I consider the Chargers' AJ Smith to be one of the better talent evaluators in the NFL. He is willing to take a risk in the first round -- see DE Luis Castillo and CB Antonio Cromartie as examples -- but often gets immediate returns with his picks.
He isn't, however, the most difficult to predict.
The Chargers, like an increasing number of teams, have seemingly put aside the mantra of always taking the "best available player" to instead look to fill immediate needs in the first round.
Consider this past April. Smith needed a pass rusher, as the Chargers, mostly due to the injury to Shawne Merriman, dropped from 5th in the league in sacks in 2007 (42) to 31st a year later. Smith selected pass rush specialist Larry English out of Northern Illinois, converting the former defensive end to a rush linebacker.
With questionable depth at cornerback and safety a year earlier, rival scouts weren't surprised to see the Chargers select versatile defender Antoine Cason in the first round.
A year earlier, with a clear need for a receiver, Smith took LSU's Craig "Buster" Davis in the first round.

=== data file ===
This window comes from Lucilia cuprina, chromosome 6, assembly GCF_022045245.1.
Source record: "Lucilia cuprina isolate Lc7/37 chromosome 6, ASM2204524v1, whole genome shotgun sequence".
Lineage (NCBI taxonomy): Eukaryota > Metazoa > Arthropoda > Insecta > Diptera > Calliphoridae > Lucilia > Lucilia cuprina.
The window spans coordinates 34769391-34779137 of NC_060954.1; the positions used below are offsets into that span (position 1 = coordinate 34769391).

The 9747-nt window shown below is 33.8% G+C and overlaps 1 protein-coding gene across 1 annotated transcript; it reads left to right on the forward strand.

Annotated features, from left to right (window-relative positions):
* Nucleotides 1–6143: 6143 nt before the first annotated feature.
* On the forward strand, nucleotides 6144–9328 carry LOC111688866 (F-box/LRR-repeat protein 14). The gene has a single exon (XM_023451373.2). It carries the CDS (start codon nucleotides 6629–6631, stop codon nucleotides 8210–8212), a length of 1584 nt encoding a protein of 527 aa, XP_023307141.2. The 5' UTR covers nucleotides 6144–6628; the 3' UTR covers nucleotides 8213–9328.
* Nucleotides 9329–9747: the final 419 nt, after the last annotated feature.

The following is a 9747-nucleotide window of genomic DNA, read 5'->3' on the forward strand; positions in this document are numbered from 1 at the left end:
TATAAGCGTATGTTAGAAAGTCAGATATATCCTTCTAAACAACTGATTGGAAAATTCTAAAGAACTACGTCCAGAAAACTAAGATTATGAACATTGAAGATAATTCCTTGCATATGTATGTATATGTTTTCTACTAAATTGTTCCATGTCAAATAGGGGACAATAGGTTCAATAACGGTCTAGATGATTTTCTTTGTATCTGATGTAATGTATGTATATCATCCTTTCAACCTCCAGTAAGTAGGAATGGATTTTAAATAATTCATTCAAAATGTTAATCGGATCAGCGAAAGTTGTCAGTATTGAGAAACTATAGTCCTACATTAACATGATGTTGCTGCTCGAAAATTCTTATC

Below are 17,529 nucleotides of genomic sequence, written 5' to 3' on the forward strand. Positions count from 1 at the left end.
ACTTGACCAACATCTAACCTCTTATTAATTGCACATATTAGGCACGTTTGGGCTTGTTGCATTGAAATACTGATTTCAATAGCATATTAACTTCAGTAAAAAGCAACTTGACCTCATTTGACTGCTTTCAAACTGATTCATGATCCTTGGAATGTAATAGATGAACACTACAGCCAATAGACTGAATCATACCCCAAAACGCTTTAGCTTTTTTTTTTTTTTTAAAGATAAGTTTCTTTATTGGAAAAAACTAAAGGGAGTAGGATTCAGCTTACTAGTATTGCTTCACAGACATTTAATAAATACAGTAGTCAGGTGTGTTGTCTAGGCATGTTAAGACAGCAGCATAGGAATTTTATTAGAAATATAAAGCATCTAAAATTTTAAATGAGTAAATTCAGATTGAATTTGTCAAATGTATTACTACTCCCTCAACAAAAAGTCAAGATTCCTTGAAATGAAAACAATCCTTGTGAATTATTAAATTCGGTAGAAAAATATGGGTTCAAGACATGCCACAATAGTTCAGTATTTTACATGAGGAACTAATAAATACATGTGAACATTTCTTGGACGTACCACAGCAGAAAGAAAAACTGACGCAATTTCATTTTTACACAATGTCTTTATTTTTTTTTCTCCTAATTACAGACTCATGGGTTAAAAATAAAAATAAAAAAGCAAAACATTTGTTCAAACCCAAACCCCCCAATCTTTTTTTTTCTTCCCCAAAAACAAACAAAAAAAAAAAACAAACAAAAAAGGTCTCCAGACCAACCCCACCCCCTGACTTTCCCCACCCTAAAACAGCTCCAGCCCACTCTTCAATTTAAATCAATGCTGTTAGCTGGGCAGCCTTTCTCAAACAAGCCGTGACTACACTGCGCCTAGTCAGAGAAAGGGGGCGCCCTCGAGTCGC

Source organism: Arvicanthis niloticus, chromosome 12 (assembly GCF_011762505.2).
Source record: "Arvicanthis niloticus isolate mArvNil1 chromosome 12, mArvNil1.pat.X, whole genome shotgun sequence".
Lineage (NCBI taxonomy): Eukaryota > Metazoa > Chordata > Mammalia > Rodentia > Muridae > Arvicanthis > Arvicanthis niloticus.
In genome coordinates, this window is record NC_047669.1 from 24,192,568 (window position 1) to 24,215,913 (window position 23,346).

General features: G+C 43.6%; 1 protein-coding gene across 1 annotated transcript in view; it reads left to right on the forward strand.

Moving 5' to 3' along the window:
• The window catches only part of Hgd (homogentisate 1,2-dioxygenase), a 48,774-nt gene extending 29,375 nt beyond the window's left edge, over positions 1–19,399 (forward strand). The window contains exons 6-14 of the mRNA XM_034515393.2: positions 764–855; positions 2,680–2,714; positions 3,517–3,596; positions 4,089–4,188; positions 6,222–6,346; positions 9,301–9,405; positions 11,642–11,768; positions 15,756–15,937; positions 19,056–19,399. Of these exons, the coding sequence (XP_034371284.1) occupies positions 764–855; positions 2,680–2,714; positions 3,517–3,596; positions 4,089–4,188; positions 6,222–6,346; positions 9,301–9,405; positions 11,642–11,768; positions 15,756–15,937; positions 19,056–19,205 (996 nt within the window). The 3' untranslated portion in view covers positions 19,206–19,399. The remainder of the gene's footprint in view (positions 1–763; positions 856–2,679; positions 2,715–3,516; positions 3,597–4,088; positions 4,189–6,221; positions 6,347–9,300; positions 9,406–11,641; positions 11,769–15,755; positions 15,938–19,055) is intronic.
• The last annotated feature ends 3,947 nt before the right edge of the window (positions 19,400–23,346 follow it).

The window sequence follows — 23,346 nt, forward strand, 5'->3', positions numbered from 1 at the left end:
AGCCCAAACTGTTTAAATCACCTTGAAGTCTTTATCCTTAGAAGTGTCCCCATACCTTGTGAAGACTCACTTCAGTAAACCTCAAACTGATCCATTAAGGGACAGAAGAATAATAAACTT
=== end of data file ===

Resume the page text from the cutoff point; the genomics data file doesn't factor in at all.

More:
Though Davis hasn't panned out as expected, Smith's strategy has generally been very effective and a key component to the Chargers' ascension to the top of the AFC West.
The release of LaDainian Tomlinson opens up a huge hole at running back for the Chargers.
This team, of course, is clearly built around quarterback Philip Rivers and the passing game. Darren Sproles has the speed and elusiveness needed to star in this offense and the team has a suitable big back in Jacob Hester for the tough yardage. Still, a workhorse back -- to be used much like the Saints used Pierre Thomas -- is a definite need for this club.
Considering the talent likely to be available when the Chargers are on the clock at No. 28, don't be surprised at all when AJ Smith takes his pick between Fresno State's Ryan Mathews or Georgia Tech's Jonathan Dwyer.
After all... they'd fill a need.